I was of course very happy that he would love something I cooked so much, but also questioned if he could eat the same thing every night. He said not every night, but more frequently would be entirely possible. I feel we are not completely chronologically synchronised. I have proof (in my excel menu worksheet) that he has been given Persian chicken 3 times plus some leftovers in the last couple of weeks.

He does like my other food too, he complains about the amount of fish I try to get in him, because it's healthy, but every time I cook fish he really likes it He just has a very special relationship with chicken which as a loving wife I fully support and respect.

Zereshk polo ba morgh - Persian chicken with saffron and barberry rice
A clever reader may notice that these are not barberries at all, they are cranberries, My barberries had expired in a very dramatic way growing some weird black stuff around them. I thought it is Christmas after all so dried cranberries are an appropriate substitute.

Persian saffron chicken with rice

Saffron water:
A good pinch of saffron fronds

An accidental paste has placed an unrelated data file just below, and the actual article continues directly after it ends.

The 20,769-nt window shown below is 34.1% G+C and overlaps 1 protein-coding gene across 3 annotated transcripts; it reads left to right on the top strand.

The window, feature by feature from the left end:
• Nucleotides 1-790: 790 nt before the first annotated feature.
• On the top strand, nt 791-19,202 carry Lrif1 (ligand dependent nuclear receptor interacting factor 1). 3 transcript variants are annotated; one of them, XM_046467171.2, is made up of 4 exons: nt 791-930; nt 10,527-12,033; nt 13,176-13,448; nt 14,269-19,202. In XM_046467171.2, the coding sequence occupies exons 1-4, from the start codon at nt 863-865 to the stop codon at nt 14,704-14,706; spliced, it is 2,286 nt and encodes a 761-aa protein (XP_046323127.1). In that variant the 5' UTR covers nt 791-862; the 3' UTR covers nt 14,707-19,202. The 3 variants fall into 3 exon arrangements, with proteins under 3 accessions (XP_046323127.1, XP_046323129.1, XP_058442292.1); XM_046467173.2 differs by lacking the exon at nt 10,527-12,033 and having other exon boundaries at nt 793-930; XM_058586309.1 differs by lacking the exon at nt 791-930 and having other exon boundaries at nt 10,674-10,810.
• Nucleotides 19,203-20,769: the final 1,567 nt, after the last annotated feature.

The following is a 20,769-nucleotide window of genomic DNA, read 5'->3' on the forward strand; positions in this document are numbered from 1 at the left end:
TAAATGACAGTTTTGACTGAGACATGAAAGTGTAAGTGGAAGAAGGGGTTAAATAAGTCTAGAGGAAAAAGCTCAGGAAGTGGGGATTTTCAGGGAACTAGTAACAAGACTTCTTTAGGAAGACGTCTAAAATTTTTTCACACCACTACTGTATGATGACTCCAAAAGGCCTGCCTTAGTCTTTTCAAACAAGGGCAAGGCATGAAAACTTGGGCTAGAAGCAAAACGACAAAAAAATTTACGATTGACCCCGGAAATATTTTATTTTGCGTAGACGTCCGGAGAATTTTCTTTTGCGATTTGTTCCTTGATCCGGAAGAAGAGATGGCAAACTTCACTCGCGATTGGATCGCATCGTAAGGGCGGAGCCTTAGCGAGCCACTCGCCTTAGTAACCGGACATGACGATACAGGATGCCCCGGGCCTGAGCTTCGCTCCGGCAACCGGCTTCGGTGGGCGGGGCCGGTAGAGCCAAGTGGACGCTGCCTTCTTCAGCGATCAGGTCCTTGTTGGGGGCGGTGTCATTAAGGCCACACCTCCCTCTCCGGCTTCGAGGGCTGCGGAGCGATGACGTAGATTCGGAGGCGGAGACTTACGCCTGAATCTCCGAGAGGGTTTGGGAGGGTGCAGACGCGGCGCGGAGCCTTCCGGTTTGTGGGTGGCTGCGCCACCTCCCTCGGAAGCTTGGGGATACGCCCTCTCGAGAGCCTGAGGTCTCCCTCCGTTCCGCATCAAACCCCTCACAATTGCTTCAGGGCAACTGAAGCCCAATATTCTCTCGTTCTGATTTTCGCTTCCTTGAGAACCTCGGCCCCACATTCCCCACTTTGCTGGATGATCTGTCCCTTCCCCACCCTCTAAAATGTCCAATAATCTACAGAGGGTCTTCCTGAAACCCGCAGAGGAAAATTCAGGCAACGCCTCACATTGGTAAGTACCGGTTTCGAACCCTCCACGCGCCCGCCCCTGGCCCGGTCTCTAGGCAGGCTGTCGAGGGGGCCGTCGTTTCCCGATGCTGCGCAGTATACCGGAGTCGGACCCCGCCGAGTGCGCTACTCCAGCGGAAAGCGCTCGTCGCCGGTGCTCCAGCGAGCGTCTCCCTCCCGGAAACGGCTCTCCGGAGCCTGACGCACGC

4 tbsp boiling water

Vegetable oil
800g -1 kg bone-in chicken legs
Black pepper
1 tbsp saffron water

Vegetable oil
1 brown onion - chopped
1 bell pepper - chopped
2 carrots - chopped
1 tsp turmeric
1 tbsp of saffron water
Black pepper
3 tbsp of tomato paste
1 1/2 cup of low salt chicken broth

2 tbsp barberries
1 tbsp water
pinch of sugar
1 tbsp of saffron water

2 cups of white or brown rice
Plenty of water, amount depends on whether you use a rice cooker or not
1 tbsp saffron water

Grind the saffron fronds in pestle and mortar and add 4 tbsp of hot water from the kettle on top. Leave to one side.

Season the chicken with salt and pepper. Rub the seasoning all over the chicken pieces including rubbing it between the skin and the meat.

Chop the onion, carrot and bell pepper.